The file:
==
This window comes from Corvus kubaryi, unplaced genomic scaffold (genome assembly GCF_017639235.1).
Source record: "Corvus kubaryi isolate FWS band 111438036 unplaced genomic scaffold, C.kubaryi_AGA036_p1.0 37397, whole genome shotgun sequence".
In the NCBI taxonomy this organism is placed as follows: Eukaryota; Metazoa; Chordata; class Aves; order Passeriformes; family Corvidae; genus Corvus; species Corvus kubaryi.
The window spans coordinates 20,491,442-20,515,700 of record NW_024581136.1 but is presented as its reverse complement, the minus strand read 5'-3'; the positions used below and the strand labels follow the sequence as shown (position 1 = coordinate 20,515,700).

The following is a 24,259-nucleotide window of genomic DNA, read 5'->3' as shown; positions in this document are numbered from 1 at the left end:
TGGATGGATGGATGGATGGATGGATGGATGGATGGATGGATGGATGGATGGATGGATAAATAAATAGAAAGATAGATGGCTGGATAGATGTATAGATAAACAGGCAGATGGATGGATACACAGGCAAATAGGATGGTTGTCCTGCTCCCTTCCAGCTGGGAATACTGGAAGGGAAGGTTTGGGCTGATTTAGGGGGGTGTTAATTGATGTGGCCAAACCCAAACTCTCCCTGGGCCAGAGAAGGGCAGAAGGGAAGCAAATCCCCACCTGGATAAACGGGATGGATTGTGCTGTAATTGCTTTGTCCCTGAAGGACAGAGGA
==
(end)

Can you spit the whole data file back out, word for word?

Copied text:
This window comes from Corvus kubaryi, unplaced genomic scaffold (genome assembly GCF_017639235.1).
Source record: "Corvus kubaryi isolate FWS band 111438036 unplaced genomic scaffold, C.kubaryi_AGA036_p1.0 37397, whole genome shotgun sequence".
In the NCBI taxonomy this organism is placed as follows: Eukaryota; Metazoa; Chordata; class Aves; order Passeriformes; family Corvidae; genus Corvus; species Corvus kubaryi.
The window spans coordinates 20,491,442-20,515,700 of record NW_024581136.1 but is presented as its reverse complement, the minus strand read 5'-3'; the positions used below and the strand labels follow the sequence as shown (position 1 = coordinate 20,515,700).

The following is a 24,259-nucleotide window of genomic DNA, read 5'->3' as shown; positions in this document are numbered from 1 at the left end:
TGGATGGATGGATGGATGGATGGATGGATGGATGGATGGATGGATGGATGGATGGATAAATAAATAGAAAGATAGATGGCTGGATAGATGTATAGATAAACAGGCAGATGGATGGATACACAGGCAAATAGGATGGTTGTCCTGCTCCCTTCCAGCTGGGAATACTGGAAGGGAAGGTTTGGGCTGATTTAGGGGGGTGTTAATTGATGTGGCCAAACCCAAACTCTCCCTGGGCCAGAGAAGGGCAGAAGGGAAGCAAATCCCCACCTGGATAAACGGGATGGATTGTGCTGTAATTGCTTTGTCCCTGAAGGACAGAGGA